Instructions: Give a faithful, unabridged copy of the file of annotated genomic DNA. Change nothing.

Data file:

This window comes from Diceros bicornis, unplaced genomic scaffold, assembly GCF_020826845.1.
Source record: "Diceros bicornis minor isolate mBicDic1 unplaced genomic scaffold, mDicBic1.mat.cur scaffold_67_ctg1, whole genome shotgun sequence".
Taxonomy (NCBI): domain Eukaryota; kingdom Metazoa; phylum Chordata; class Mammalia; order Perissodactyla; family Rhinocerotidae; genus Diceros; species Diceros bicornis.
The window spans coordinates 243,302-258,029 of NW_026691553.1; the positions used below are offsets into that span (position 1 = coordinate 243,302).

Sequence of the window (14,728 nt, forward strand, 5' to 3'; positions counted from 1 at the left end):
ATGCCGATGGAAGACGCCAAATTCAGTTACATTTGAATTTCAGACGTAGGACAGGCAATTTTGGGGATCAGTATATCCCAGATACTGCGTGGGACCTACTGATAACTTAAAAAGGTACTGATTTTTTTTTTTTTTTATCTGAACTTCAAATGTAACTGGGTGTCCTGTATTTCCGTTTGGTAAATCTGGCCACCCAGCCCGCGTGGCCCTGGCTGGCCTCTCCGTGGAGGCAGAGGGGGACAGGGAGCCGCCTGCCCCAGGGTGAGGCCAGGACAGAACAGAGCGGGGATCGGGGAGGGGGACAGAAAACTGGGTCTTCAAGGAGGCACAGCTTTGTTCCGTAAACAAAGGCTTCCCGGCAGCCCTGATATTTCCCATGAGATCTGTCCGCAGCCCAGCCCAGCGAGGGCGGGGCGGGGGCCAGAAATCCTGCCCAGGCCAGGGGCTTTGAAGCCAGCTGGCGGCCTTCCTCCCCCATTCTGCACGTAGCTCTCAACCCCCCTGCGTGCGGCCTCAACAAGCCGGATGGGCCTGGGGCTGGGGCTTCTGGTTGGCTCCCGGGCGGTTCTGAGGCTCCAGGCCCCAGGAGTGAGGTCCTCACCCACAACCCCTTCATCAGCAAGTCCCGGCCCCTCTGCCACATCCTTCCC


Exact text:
This window comes from Diceros bicornis, unplaced genomic scaffold, assembly GCF_020826845.1.
Source record: "Diceros bicornis minor isolate mBicDic1 unplaced genomic scaffold, mDicBic1.mat.cur scaffold_67_ctg1, whole genome shotgun sequence".
Taxonomy (NCBI): domain Eukaryota; kingdom Metazoa; phylum Chordata; class Mammalia; order Perissodactyla; family Rhinocerotidae; genus Diceros; species Diceros bicornis.
The window spans coordinates 243,302-258,029 of NW_026691553.1; the positions used below are offsets into that span (position 1 = coordinate 243,302).

Sequence of the window (14,728 nt, forward strand, 5' to 3'; positions counted from 1 at the left end):
ATGCCGATGGAAGACGCCAAATTCAGTTACATTTGAATTTCAGACGTAGGACAGGCAATTTTGGGGATCAGTATATCCCAGATACTGCGTGGGACCTACTGATAACTTAAAAAGGTACTGATTTTTTTTTTTTTTTATCTGAACTTCAAATGTAACTGGGTGTCCTGTATTTCCGTTTGGTAAATCTGGCCACCCAGCCCGCGTGGCCCTGGCTGGCCTCTCCGTGGAGGCAGAGGGGGACAGGGAGCCGCCTGCCCCAGGGTGAGGCCAGGACAGAACAGAGCGGGGATCGGGGAGGGGGACAGAAAACTGGGTCTTCAAGGAGGCACAGCTTTGTTCCGTAAACAAAGGCTTCCCGGCAGCCCTGATATTTCCCATGAGATCTGTCCGCAGCCCAGCCCAGCGAGGGCGGGGCGGGGGCCAGAAATCCTGCCCAGGCCAGGGGCTTTGAAGCCAGCTGGCGGCCTTCCTCCCCCATTCTGCACGTAGCTCTCAACCCCCCTGCGTGCGGCCTCAACAAGCCGGATGGGCCTGGGGCTGGGGCTTCTGGTTGGCTCCCGGGCGGTTCTGAGGCTCCAGGCCCCAGGAGTGAGGTCCTCACCCACAACCCCTTCATCAGCAAGTCCCGGCCCCTCTGCCACATCCTTCCC